Tax Relief

Kentucky Wired, literacy, automobile tax relief payments transfer ahead — The Bluegrass Institute for Public Coverage Options

Due to weather conditions, the fifth week of the 2022 legislative session wrapped up early Thursday afternoon so lawmakers could make it home safely before this week’s ice storm hit Frankfort. Still, quite a bit was accomplished.

A House companion bill to Senate Bill 9 passed the House Appropriations and Revenue Committee and is scheduled for a full House vote on Monday. This bipartisan bill, sponsored primarily by Rep. James Tipton, R-Taylorsville, and Rep. Tina Bojanowski, D-Louisville, provides around $30 million in funding to improve how teachers approach reading instruction by emphasizing “phonemic awareness, phonics, fluency, vocabulary , comprehension, and connections between reading and 11 writing acquisition, and motivation to read.” Bojanowski, a Jefferson County teacher, says the bill is an important professional development enhancement for teachers and will ensure interventions are in place to support children not proficient in reading. The Bluegrass Institute has done extensive research affirming this type of approach which was the focus of our most recent education Policy Point.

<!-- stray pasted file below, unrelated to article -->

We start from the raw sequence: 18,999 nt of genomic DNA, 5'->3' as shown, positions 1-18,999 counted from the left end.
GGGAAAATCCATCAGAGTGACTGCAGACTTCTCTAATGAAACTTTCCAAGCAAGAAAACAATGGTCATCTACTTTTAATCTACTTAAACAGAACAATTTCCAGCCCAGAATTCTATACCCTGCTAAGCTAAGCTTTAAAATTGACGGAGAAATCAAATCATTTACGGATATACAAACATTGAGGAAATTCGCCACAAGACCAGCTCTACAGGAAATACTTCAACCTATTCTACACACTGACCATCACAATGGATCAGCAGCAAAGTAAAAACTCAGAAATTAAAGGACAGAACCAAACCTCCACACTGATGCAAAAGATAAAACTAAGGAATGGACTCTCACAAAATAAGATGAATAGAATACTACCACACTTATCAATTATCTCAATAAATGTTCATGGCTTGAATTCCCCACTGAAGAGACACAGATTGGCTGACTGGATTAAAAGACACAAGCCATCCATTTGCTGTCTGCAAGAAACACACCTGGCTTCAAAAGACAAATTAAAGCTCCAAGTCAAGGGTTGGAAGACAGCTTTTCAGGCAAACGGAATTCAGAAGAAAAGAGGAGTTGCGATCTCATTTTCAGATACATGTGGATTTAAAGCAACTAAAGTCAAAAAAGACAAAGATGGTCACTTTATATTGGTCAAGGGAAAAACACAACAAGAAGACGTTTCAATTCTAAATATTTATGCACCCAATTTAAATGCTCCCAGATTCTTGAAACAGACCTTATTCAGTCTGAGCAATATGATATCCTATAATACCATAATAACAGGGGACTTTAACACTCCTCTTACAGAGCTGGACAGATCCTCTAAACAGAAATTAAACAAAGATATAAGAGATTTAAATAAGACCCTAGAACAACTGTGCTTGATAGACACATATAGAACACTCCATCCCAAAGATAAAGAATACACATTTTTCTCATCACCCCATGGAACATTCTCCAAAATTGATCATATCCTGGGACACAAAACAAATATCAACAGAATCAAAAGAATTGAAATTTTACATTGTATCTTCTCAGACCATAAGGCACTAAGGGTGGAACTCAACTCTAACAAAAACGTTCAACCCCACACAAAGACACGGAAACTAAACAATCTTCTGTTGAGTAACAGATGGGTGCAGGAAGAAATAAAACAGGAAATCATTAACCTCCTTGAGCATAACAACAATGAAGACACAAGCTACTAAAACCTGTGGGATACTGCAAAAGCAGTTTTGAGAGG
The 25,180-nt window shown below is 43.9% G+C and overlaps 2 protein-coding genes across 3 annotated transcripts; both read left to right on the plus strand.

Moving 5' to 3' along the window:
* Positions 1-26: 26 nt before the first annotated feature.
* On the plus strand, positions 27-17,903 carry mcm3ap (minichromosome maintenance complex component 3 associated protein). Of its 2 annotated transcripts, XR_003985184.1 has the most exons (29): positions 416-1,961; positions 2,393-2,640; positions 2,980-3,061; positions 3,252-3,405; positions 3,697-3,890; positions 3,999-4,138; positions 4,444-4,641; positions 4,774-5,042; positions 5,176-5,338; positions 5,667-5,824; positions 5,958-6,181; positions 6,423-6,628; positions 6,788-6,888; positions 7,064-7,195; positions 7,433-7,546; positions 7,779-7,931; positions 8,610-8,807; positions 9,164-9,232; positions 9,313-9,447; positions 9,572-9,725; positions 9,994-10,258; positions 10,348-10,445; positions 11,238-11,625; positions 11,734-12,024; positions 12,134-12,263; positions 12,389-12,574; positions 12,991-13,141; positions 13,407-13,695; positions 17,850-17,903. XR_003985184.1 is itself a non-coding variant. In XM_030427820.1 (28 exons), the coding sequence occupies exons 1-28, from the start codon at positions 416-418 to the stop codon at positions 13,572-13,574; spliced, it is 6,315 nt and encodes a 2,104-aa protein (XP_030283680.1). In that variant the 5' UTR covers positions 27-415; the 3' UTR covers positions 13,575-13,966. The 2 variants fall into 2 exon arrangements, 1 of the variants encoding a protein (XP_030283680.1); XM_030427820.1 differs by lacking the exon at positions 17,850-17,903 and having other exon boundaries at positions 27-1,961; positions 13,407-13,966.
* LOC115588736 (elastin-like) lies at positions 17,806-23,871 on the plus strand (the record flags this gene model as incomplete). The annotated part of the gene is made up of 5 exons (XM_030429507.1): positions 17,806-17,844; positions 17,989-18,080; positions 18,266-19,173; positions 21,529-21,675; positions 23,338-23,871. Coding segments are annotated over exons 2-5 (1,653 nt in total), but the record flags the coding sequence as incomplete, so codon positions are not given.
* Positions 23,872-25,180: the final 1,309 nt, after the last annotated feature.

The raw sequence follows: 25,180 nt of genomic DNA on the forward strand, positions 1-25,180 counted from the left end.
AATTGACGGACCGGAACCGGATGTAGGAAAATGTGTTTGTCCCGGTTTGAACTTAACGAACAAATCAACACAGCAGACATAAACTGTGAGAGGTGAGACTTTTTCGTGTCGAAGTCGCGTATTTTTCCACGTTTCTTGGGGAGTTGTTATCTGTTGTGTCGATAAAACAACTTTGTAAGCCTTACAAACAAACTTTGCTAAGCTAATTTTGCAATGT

Passing out of the House Small Business and Information Technology Committee this week was a Kentucky Wired bill sponsored by committee chair Rep. Phillip Pratt, R-Georgetown. According to Pratt, the bill holds Kentucky Wired and its subsidiaries to their promise to build an internet backbone to help reach the unerved and underserved without competing with private telecom businesses. Kentucky Wired’s cherry-picking and targeting of private telecom providers’ best customers is an issue that BIPPS CEO Jim Waters has continually highlighted and criticized.

House Bill 6, which is scheduled to have a full vote on the House floor Monday, would provide some relief to taxpayers when paying yearly vehicle taxes. Due to parts shortages, current car values ​​— and the taxes levied on those values ​​— are vastly inflated. This legislation would change the Kentucky Department of Revenue’s definition of car value to the “average trade-in” value instead of the “clean trade-in” value which doesn’t consider the actual condition of vehicles. On the Senate side, Sen. Jimmy Higdon, R-Lebanon, has filed a bill with a similar aim by requiring the state to use 2021 car value estimations. That bill has yet to move.

Also of note is a parental rights bill heading to the house floor. The legislation reaffirms the importance of parental rights and prohibits governmental efforts that restrict or interfere with those rights.

The legislative update is comprised by Sarah May Durand, director of government affairs for the Bluegrass Institute for Public Policy Solutions. You can be reached at

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